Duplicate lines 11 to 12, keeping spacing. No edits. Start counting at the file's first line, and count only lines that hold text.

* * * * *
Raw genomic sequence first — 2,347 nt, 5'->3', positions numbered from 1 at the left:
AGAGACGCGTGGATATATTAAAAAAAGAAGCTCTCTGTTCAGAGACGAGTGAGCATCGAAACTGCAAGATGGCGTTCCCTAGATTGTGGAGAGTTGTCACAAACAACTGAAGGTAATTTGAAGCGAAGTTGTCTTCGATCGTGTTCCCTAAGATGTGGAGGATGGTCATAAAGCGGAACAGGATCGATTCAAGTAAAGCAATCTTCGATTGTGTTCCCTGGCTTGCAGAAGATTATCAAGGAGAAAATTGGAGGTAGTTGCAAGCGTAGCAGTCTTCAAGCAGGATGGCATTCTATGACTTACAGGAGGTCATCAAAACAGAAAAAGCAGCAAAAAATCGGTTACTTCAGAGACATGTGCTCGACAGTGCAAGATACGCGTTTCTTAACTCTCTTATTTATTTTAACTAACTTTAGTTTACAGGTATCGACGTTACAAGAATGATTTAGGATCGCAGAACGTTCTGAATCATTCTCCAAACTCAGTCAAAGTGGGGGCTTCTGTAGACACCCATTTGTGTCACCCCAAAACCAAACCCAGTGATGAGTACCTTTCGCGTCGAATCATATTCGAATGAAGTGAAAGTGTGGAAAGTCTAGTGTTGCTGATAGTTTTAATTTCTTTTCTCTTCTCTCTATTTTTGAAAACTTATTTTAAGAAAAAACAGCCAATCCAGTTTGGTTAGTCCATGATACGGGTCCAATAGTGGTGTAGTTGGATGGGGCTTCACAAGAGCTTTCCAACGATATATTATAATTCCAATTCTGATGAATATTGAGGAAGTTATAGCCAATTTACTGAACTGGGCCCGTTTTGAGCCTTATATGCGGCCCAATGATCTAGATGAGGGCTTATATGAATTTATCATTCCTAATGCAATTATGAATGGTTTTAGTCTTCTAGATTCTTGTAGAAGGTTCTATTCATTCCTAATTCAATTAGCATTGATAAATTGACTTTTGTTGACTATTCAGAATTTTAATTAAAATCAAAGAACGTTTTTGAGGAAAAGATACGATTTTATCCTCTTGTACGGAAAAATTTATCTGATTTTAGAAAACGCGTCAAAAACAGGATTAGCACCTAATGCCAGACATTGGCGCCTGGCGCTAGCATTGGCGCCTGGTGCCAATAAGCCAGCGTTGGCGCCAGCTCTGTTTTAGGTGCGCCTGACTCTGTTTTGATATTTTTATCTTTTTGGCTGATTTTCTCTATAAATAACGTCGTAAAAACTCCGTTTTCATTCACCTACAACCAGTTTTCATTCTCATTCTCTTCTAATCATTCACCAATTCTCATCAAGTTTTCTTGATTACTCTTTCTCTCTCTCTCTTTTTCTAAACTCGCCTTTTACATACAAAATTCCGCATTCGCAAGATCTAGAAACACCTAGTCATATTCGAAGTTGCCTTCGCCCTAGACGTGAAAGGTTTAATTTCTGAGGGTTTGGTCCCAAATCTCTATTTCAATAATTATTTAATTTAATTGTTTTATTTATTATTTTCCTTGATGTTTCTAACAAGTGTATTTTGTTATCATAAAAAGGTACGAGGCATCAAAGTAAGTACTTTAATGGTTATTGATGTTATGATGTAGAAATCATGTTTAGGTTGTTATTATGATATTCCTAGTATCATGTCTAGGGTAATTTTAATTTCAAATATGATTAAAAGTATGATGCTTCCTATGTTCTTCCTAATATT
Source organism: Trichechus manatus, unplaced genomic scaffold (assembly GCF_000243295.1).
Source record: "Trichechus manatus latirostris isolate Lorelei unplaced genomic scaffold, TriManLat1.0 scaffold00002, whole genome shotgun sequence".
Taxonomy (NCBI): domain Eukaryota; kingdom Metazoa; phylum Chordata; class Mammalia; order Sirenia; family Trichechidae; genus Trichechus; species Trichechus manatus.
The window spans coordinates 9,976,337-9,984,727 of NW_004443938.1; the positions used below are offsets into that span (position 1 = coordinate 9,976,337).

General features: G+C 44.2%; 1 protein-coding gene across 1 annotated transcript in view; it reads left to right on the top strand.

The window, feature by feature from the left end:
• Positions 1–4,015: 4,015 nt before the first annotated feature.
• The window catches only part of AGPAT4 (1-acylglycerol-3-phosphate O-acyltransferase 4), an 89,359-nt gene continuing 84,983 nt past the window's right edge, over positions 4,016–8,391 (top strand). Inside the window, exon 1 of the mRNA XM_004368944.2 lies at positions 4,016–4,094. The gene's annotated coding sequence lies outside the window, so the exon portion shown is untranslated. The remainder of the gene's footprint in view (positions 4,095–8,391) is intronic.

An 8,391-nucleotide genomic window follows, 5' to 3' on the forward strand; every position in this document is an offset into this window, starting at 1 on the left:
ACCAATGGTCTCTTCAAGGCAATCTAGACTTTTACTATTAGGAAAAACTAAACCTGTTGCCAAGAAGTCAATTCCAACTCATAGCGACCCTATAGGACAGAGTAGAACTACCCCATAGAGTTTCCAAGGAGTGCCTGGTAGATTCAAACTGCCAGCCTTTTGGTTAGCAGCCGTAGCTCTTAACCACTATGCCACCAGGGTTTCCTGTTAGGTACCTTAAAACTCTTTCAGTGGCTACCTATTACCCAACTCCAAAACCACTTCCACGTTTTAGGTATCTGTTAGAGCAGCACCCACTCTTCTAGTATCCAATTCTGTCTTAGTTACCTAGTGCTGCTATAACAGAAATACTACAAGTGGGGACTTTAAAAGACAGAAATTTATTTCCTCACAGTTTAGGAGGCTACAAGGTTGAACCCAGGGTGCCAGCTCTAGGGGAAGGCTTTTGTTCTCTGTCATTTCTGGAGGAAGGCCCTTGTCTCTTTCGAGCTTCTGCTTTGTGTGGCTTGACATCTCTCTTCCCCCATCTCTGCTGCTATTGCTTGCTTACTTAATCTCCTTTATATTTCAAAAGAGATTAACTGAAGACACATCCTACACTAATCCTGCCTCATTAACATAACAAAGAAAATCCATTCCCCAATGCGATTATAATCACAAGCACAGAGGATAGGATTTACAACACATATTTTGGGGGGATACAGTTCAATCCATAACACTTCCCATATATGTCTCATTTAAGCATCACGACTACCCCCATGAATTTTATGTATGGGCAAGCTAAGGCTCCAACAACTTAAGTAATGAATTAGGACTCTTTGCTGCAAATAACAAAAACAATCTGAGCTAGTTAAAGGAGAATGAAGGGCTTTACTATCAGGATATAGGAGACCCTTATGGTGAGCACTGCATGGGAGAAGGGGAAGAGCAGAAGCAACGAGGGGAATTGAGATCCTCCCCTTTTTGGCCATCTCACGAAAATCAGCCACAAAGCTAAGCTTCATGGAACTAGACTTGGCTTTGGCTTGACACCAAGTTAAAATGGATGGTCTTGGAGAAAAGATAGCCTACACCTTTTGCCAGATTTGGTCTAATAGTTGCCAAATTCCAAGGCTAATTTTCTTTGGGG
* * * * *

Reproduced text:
An 8,391-nucleotide genomic window follows, 5' to 3' on the forward strand; every position in this document is an offset into this window, starting at 1 on the left:
ACCAATGGTCTCTTCAAGGCAATCTAGACTTTTACTATTAGGAAAAACTAAACCTGTTGCCAAGAAGTCAATTCCAACTCATAGCGACCCTATAGGACAGAGTAGAACTACCCCATAGAGTTTCCAAGGAGTGCCTGGTAGATTCAAACTGCCAGCCTTTTGGTTAGCAGCCGTAGCTCTTAACCACTATGCCACCAGGGTTTCCTGTTAGGTACCTTAAAACTCTTTCAGTGGCTACCTATTACCCAACTCCAAAACCACTTCCACGTTTTAGGTATCTGTTAGAGCAGCACCCACTCTTCTAGTATCCAATTCTGTCTTAGTTACCTAGTGCTGCTATAACAGAAATACTACAAGTGGGGACTTTAAAAGACAGAAATTTATTTCCTCACAGTTTAGGAGGCTACAAGGTTGAACCCAGGGTGCCAGCTCTAGGGGAAGGCTTTTGTTCTCTGTCATTTCTGGAGGAAGGCCCTTGTCTCTTTCGAGCTTCTGCTTTGTGTGGCTTGACATCTCTCTTCCCCCATCTCTGCTGCTATTGCTTGCTTACTTAATCTCCTTTATATTTCAAAAGAGATTAACTGAAGACACATCCTACACTAATCCTGCCTCATTAACATAACAAAGAAAATCCATTCCCCAATGCGATTATAATCACAAGCACAGAGGATAGGATTTACAACACATATTTTGGGGGGATACAGTTCAATCCATAACACTTCCCATATATGTCTCATTTAAGCATCACGACTACCCCCATGAATTTTATGTATGGGCAAGCTAAGGCTCCAACAACTTAAGTAATGAATTAGGACTCTTTGCTGCAAATAACAAAAACAATCTGAGCTAGTTAAAGGAGAATGAAGGGCTTTACTATCAGGATATAGGAGACCCTTATGGTGAGCACTGCATGGGAGAAGGGGAAGAGCAGAAGCAACGAGGGGAATTGAGATCCTCCCCTTTTTGGCCATCTCACGAAAATCAGCCACAAAGCTAAGCTTCATGGAACTAGACTTGGCTTTGGCTTGACACCAAGTTAAAATGGATGGTCTTGGAGAAAAGATAGCCTACACCTTTTGCCAGATTTGGTCTAATAGTTGCCAAATTCCAAGGCTAATTTTCTTTGGGG